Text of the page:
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Educator response: credibility checklist

In the previous Step, you used the assessment tool on Sky news article ‘Packed lunches worse for kids than school dinners’. This article looks at a study from BMJ Open that assess the changes in diet and nutrient quality of year 4 English primary school children’s packed lunches between 2006 and 2016. If you would like to look at the research paper you can access it here.

Here is our assessment of the article.

Question number Question Assessment score Why?
1 Does the article cite a journal? +1 Published in BMJ Open
2 Does the article cite an author from the journal paper? -1 No author named
3 Does the article cite an affiliated organisation? +1 University of Leeds
4 Does the article state the number of subjects (sample size)? +1 1,148 in 2006 and 323 in 2016
5 Does the article state whether the study differs from previous research? -1 No other research is discussed
6 Does the article compare statistics, are they misused or misrepresented? -1 No statistics are discussed
7 Does the article give adequate background? -1 Very little background information is given
8 Is the headline a fair reflection of the article and journal paper? -1 No, the study did not compare packed lunches and school dinners
9 Does the article state whether the findings are preliminary or conclusive? 0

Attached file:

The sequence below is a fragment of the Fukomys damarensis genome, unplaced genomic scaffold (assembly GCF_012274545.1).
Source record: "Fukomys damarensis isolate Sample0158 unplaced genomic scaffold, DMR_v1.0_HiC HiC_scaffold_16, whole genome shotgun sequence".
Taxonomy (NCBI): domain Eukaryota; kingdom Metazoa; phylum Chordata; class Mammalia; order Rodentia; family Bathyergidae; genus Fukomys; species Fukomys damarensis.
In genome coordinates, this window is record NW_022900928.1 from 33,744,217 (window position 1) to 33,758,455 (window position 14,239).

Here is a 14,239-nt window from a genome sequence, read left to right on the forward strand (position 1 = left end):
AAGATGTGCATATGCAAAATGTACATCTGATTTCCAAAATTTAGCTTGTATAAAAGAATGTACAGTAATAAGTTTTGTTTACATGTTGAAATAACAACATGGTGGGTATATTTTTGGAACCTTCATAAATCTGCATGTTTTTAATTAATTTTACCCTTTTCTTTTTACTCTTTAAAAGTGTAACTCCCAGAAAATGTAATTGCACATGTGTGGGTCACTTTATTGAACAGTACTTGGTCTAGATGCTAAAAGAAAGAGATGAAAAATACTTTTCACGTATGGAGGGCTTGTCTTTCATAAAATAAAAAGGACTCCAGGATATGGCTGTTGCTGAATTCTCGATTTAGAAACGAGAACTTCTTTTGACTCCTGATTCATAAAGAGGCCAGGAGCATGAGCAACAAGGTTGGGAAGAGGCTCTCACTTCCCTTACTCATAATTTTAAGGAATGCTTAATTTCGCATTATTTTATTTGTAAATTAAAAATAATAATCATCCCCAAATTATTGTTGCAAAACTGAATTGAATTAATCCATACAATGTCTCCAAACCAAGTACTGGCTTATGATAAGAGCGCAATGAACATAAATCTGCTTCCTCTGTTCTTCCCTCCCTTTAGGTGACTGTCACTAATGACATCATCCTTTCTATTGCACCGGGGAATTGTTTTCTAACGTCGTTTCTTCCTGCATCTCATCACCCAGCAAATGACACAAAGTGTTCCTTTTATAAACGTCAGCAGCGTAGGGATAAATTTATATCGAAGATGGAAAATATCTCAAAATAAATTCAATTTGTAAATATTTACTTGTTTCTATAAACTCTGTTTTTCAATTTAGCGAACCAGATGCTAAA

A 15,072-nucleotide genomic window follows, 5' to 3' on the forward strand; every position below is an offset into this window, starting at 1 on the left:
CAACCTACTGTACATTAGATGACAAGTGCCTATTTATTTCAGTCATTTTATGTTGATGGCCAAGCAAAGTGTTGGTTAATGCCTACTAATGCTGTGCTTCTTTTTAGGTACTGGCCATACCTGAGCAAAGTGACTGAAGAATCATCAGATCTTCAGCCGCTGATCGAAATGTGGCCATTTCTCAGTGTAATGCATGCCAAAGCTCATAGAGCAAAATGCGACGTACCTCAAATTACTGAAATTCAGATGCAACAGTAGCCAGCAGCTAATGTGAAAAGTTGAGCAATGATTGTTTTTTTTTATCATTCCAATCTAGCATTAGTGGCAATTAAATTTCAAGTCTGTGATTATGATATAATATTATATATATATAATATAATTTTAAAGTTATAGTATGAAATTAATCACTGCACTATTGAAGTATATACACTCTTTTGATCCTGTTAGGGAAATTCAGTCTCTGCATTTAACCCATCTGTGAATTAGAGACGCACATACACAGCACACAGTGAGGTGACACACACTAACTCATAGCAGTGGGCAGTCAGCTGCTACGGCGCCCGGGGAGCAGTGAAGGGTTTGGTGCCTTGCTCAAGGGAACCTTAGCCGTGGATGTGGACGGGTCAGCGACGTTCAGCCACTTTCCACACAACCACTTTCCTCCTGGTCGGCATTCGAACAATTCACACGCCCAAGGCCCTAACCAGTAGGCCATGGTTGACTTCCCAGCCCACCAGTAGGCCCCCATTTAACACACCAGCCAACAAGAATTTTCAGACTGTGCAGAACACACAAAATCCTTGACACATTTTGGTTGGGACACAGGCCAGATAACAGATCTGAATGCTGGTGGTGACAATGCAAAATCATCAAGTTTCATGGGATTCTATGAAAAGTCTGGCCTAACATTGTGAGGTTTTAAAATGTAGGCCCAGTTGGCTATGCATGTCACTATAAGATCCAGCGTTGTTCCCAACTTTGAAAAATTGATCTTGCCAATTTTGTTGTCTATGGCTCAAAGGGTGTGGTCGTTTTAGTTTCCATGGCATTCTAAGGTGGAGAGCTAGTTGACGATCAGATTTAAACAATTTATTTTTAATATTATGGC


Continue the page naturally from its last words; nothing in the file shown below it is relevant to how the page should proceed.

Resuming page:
10 Does the article state whether the study differs from mainstream science? 0  
11 Does the article state whether the findings are statistically significant? 0 Statistical significance is not provided
12 Does the article report the absolute risk? 0  
13 Does the article report the relative risk? 0  
14 Does the article explore the safety of the intervention? 0 This study was cross sectional, no intervention was applied
15 Does the article explore any caveats? 0  
16 Does the article quote a specialist opinion? +1 The article appears to quote the researchers
17 Is the study representative of the wider population, or does the article state that the results cannot be generalised? +1 It is representative of UK children. However it does not mention that the study was conducted in children aged 8-9 years which are not representative of all UK children.
18 Does the article mention data that was not in the cited article? 0  
19 Does the article have the potential to cause undue harm or optimism? -1 The headline is misleading as outlined above
20 Does the article generalise from laboratory-based/animal studies to humans without explicitly stating so? 0  
21 Does the article state that a ‘breakthrough’ has been made, or a ‘cure’ been found? 0  
  TOTAL SCORE -1 This is a poor quality article

Can you think of a better headline for this article?


If you would like a further interpretation of the article and the research behind it, you should take a look at the webpage NHS Behind the Headlines.

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This article is from the free online course:

Food and Nutrition: The Truth Behind Food Headlines

EIT Food